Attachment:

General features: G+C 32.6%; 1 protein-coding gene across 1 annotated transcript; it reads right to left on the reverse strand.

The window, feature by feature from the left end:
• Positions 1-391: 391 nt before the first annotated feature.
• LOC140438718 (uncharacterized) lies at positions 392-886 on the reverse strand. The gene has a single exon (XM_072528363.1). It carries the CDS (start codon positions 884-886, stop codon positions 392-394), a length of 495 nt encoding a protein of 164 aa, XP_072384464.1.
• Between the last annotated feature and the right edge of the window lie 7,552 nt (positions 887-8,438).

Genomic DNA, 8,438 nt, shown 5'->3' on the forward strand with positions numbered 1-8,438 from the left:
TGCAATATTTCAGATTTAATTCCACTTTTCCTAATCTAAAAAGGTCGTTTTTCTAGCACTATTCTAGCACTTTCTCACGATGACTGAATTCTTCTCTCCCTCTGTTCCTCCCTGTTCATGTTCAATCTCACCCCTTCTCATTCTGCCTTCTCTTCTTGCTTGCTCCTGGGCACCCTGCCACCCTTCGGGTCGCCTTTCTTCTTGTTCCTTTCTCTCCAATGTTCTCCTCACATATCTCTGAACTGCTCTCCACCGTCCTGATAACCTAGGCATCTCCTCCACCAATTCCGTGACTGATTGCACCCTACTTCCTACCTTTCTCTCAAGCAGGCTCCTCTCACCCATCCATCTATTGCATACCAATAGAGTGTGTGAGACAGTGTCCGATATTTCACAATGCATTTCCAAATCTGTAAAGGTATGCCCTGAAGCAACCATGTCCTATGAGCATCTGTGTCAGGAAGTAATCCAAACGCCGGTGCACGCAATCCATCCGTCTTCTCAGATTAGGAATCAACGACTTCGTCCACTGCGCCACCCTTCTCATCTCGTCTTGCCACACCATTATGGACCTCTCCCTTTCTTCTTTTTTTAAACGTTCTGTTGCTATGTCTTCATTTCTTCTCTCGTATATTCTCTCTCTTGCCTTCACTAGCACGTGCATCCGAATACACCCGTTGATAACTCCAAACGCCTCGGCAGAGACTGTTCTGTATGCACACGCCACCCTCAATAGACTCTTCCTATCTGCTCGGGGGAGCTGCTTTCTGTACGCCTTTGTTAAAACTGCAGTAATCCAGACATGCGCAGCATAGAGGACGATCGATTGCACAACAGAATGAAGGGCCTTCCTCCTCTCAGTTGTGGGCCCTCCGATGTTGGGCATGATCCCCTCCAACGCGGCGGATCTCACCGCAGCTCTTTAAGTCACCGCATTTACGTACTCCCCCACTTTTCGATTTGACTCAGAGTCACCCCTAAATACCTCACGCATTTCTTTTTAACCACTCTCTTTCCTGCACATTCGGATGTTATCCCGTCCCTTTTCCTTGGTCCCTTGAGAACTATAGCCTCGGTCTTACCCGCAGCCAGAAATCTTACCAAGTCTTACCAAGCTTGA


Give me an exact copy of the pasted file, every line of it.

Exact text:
General features: G+C 32.6%; 1 protein-coding gene across 1 annotated transcript; it reads right to left on the reverse strand.

The window, feature by feature from the left end:
• Positions 1-391: 391 nt before the first annotated feature.
• LOC140438718 (uncharacterized) lies at positions 392-886 on the reverse strand. The gene has a single exon (XM_072528363.1). It carries the CDS (start codon positions 884-886, stop codon positions 392-394), a length of 495 nt encoding a protein of 164 aa, XP_072384464.1.
• Between the last annotated feature and the right edge of the window lie 7,552 nt (positions 887-8,438).

Genomic DNA, 8,438 nt, shown 5'->3' on the forward strand with positions numbered 1-8,438 from the left:
TGCAATATTTCAGATTTAATTCCACTTTTCCTAATCTAAAAAGGTCGTTTTTCTAGCACTATTCTAGCACTTTCTCACGATGACTGAATTCTTCTCTCCCTCTGTTCCTCCCTGTTCATGTTCAATCTCACCCCTTCTCATTCTGCCTTCTCTTCTTGCTTGCTCCTGGGCACCCTGCCACCCTTCGGGTCGCCTTTCTTCTTGTTCCTTTCTCTCCAATGTTCTCCTCACATATCTCTGAACTGCTCTCCACCGTCCTGATAACCTAGGCATCTCCTCCACCAATTCCGTGACTGATTGCACCCTACTTCCTACCTTTCTCTCAAGCAGGCTCCTCTCACCCATCCATCTATTGCATACCAATAGAGTGTGTGAGACAGTGTCCGATATTTCACAATGCATTTCCAAATCTGTAAAGGTATGCCCTGAAGCAACCATGTCCTATGAGCATCTGTGTCAGGAAGTAATCCAAACGCCGGTGCACGCAATCCATCCGTCTTCTCAGATTAGGAATCAACGACTTCGTCCACTGCGCCACCCTTCTCATCTCGTCTTGCCACACCATTATGGACCTCTCCCTTTCTTCTTTTTTTAAACGTTCTGTTGCTATGTCTTCATTTCTTCTCTCGTATATTCTCTCTCTTGCCTTCACTAGCACGTGCATCCGAATACACCCGTTGATAACTCCAAACGCCTCGGCAGAGACTGTTCTGTATGCACACGCCACCCTCAATAGACTCTTCCTATCTGCTCGGGGGAGCTGCTTTCTGTACGCCTTTGTTAAAACTGCAGTAATCCAGACATGCGCAGCATAGAGGACGATCGATTGCACAACAGAATGAAGGGCCTTCCTCCTCTCAGTTGTGGGCCCTCCGATGTTGGGCATGATCCCCTCCAACGCGGCGGATCTCACCGCAGCTCTTTAAGTCACCGCATTTACGTACTCCCCCACTTTTCGATTTGACTCAGAGTCACCCCTAAATACCTCACGCATTTCTTTTTAACCACTCTCTTTCCTGCACATTCGGATGTTATCCCGTCCCTTTTCCTTGGTCCCTTGAGAACTATAGCCTCGGTCTTACCCGCAGCCAGAAATCTTACCAAGTCTTACCAAGCTTGA